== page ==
Social Media Benchmarking: Why You Need to Benchmark Your Social Media Activity
By Sandra BuschNov 9
You can’t turn on the television, read a magazine or use public transport without seeing a celebrity advertisement.
These endorsements are big business and brands are desperate for celebrities to showcase new products to their adoring fans.
Yet it is becoming increasingly difficult to decipher an advert online, especially when it’s originating from a celeb’s personal account.
These Twitter endorsements have certainly been causing debates in recent months and has seen celebrities, such as Rio Ferdinand, Kim Kardashian and Charlie Sheen, facing accusations of breaking advertising standards.
Facebook Ads and Promoted Tweets are easily recognisable as advertisements due to their layout and labelling.
However, Twitter endorsements from a celebrity can be deemed as misleading as it is not made clear that the celeb has been paid to tweet about the product.
This has caused the Advertising Standards Authority (UK) and the Federal Trade Commision (USA) to investigate these types of tweets and state that adverts made via a celebrities Twitter page should incorporate the hashtag “#ad”.
But, this raises the question of how to uphold these regulations and where to draw the line when it comes to celebrity endorsements.
What if a celeb was simply tweeting their love of their new shoes or favourite restaurant without payments or promoting their own brands, television shows or records?
A Dispatches documentary on Channel 4 recently highlighted how celebrities tweeted for cash, and it seems that no one was surprised or shocked by this revelation.
Many twitter users were aware of the practice and thought it naive to think that celebrities were not getting paid for their participation in tweet advertising.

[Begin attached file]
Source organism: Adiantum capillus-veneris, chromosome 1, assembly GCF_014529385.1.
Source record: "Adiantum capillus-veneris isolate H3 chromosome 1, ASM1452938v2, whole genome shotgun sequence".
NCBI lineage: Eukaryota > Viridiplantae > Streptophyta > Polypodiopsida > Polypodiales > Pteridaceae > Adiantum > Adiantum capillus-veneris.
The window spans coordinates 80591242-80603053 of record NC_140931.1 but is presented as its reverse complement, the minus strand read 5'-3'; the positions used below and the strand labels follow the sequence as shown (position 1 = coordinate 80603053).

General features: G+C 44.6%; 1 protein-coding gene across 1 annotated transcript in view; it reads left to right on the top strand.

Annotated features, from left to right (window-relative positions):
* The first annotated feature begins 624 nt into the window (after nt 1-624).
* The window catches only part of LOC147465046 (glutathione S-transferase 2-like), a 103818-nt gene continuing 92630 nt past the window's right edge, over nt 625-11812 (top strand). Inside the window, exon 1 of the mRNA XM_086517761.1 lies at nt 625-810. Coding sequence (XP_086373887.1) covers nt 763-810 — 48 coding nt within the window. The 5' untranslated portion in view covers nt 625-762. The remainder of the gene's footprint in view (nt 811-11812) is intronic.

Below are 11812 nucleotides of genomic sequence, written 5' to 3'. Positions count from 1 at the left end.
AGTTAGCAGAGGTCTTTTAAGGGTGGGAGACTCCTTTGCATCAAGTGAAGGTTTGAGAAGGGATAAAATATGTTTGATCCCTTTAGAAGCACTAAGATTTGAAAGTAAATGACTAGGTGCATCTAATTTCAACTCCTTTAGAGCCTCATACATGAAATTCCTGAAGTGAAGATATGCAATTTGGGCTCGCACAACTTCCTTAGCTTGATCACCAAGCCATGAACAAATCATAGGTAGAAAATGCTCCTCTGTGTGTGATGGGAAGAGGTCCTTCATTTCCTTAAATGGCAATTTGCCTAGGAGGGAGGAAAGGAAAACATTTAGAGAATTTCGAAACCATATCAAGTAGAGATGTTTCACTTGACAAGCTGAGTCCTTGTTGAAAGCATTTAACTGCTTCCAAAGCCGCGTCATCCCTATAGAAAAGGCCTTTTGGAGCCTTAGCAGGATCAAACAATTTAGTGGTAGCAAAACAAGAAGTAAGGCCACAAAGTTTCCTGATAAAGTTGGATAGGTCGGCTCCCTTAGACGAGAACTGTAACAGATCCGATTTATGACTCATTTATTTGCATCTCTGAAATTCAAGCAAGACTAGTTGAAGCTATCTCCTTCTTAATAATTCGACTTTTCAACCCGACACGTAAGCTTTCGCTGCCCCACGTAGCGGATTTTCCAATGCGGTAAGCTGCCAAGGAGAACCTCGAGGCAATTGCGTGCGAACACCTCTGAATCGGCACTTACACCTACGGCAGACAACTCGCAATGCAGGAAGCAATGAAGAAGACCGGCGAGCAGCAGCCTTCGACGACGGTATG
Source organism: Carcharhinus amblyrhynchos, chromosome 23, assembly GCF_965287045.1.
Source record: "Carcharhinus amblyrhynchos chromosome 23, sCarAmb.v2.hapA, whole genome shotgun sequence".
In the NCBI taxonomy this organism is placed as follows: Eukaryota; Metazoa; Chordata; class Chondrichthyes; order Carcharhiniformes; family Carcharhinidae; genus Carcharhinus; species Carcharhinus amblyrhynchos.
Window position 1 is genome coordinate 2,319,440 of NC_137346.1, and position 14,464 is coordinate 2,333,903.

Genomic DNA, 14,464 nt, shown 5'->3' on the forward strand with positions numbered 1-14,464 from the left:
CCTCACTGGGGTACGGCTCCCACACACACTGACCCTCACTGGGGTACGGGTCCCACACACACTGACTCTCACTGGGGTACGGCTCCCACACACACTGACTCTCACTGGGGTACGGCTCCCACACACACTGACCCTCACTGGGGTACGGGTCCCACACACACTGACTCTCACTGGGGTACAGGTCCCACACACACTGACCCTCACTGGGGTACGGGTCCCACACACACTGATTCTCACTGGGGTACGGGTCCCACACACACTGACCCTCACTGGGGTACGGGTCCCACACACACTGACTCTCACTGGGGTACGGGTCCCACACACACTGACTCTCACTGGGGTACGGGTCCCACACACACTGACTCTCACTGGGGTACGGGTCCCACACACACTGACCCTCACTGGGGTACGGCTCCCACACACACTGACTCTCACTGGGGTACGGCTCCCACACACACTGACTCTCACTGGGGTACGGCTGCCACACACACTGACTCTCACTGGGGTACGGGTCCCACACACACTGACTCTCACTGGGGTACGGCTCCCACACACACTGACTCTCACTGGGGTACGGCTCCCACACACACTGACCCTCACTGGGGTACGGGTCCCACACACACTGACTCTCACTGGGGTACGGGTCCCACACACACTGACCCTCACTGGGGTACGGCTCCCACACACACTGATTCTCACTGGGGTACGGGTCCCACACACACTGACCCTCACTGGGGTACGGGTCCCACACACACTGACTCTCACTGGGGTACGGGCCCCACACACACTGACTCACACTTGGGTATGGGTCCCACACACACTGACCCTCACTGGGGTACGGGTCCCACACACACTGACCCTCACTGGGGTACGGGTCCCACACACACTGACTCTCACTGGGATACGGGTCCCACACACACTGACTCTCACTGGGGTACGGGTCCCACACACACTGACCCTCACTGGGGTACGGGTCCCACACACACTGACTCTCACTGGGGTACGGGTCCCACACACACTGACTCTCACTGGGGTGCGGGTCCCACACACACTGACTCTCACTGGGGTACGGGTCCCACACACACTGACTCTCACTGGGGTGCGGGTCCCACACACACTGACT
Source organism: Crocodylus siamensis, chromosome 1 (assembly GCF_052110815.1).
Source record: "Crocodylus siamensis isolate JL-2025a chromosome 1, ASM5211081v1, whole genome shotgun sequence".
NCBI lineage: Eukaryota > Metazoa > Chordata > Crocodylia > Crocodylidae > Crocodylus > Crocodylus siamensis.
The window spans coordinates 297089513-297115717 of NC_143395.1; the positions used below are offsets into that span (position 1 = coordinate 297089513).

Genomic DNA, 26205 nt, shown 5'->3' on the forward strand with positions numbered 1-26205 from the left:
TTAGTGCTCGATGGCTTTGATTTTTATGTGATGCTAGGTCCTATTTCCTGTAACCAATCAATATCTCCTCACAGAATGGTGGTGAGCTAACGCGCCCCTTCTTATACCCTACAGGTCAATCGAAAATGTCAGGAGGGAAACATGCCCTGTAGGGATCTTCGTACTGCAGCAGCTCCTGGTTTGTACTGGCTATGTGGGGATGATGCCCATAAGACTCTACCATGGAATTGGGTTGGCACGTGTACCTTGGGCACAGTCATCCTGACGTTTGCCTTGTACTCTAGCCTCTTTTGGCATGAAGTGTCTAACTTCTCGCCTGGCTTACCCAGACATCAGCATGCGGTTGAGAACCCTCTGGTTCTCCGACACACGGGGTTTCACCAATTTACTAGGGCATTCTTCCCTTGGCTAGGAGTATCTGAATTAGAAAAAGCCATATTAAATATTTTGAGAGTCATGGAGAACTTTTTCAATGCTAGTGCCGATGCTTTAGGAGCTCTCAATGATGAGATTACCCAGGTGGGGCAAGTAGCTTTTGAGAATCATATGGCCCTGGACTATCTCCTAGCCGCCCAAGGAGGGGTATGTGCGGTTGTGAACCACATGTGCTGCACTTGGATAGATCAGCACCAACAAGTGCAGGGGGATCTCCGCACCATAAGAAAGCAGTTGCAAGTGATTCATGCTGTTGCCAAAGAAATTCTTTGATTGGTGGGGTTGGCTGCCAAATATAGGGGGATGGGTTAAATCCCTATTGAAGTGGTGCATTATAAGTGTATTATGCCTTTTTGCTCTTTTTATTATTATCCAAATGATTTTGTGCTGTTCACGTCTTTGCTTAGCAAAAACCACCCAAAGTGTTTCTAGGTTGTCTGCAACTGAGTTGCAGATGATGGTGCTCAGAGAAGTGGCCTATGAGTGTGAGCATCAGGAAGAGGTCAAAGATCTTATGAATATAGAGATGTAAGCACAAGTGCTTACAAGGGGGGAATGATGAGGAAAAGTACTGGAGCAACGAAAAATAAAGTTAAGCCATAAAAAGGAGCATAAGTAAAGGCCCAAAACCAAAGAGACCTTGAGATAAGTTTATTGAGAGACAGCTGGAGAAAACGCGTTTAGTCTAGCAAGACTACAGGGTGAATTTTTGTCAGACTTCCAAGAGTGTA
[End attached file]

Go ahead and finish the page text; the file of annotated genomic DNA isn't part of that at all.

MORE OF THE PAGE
It seems that although celebrities are breaking ASA rules, tweeters are now savvy enough to realise that the tweet is not always a celeb’s own opinion. However, even when celebs use the #ad it can sometimes receive negative reactions from their followers.
A recent example is that of Kate Thornton whose advert for Weetabix received a cold reception by her followers. Many stated they would unfollow the star and said it was “shameful” of her.
Kate’s tweet abides to the ASA and FTC guidelines on social media advertising. However, there are many celebrities who are breaking the rules on Twitter.
Wayne has now started to use the approved hashtag.
Having been retweeted 75k times and become a favorite to 51k users, the post gained a vast amount of impressions.
Yet there is no mention that Justin endorses the brand and it seems many of Justin’s young fan base are unaware that the tweet had been constructed as part of a marketing campaign for Mothers Day.
The area of social media regulation will always be one that is hard to enforce. There is currently a lot of grey areas when it comes to the concept of online marketing, especially via Twitter.
We are certain that the debate surrounding these types of endorsements will continue and celebrities will flaunt the regulators rules in favor of a big paycheck.
Like Michael Jordan’s Nike endorsement in the 1980s, sometimes celebrities and companies deem the rewards as greater than the prospect of punishment by regulators.